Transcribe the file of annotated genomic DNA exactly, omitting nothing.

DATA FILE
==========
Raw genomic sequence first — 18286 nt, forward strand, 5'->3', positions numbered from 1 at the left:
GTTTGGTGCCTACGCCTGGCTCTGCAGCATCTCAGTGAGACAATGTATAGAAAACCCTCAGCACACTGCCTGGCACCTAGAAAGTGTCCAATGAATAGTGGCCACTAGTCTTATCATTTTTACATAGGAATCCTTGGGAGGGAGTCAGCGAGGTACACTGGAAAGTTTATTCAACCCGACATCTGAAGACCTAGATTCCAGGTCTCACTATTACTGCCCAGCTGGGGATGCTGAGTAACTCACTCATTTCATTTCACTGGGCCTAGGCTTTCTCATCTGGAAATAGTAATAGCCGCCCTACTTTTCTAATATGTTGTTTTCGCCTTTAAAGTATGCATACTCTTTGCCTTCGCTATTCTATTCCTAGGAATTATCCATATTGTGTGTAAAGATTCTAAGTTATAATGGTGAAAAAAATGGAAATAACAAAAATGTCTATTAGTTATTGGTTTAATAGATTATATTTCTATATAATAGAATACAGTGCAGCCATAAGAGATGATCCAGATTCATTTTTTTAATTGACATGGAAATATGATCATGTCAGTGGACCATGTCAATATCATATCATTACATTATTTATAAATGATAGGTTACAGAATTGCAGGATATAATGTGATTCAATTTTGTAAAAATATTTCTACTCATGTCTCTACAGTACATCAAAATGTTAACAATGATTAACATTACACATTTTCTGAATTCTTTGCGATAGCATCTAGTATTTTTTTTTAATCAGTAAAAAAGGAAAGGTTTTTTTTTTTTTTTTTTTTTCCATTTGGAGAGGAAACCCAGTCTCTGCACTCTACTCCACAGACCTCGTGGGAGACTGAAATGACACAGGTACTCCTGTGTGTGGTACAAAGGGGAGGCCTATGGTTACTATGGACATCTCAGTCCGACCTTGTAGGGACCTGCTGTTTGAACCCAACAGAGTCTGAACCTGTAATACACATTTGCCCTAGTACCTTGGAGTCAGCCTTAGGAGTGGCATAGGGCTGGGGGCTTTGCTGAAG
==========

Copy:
Raw genomic sequence first — 18286 nt, forward strand, 5'->3', positions numbered from 1 at the left:
GTTTGGTGCCTACGCCTGGCTCTGCAGCATCTCAGTGAGACAATGTATAGAAAACCCTCAGCACACTGCCTGGCACCTAGAAAGTGTCCAATGAATAGTGGCCACTAGTCTTATCATTTTTACATAGGAATCCTTGGGAGGGAGTCAGCGAGGTACACTGGAAAGTTTATTCAACCCGACATCTGAAGACCTAGATTCCAGGTCTCACTATTACTGCCCAGCTGGGGATGCTGAGTAACTCACTCATTTCATTTCACTGGGCCTAGGCTTTCTCATCTGGAAATAGTAATAGCCGCCCTACTTTTCTAATATGTTGTTTTCGCCTTTAAAGTATGCATACTCTTTGCCTTCGCTATTCTATTCCTAGGAATTATCCATATTGTGTGTAAAGATTCTAAGTTATAATGGTGAAAAAAATGGAAATAACAAAAATGTCTATTAGTTATTGGTTTAATAGATTATATTTCTATATAATAGAATACAGTGCAGCCATAAGAGATGATCCAGATTCATTTTTTTAATTGACATGGAAATATGATCATGTCAGTGGACCATGTCAATATCATATCATTACATTATTTATAAATGATAGGTTACAGAATTGCAGGATATAATGTGATTCAATTTTGTAAAAATATTTCTACTCATGTCTCTACAGTACATCAAAATGTTAACAATGATTAACATTACACATTTTCTGAATTCTTTGCGATAGCATCTAGTATTTTTTTTTAATCAGTAAAAAAGGAAAGGTTTTTTTTTTTTTTTTTTTTTCCATTTGGAGAGGAAACCCAGTCTCTGCACTCTACTCCACAGACCTCGTGGGAGACTGAAATGACACAGGTACTCCTGTGTGTGGTACAAAGGGGAGGCCTATGGTTACTATGGACATCTCAGTCCGACCTTGTAGGGACCTGCTGTTTGAACCCAACAGAGTCTGAACCTGTAATACACATTTGCCCTAGTACCTTGGAGTCAGCCTTAGGAGTGGCATAGGGCTGGGGGCTTTGCTGAAG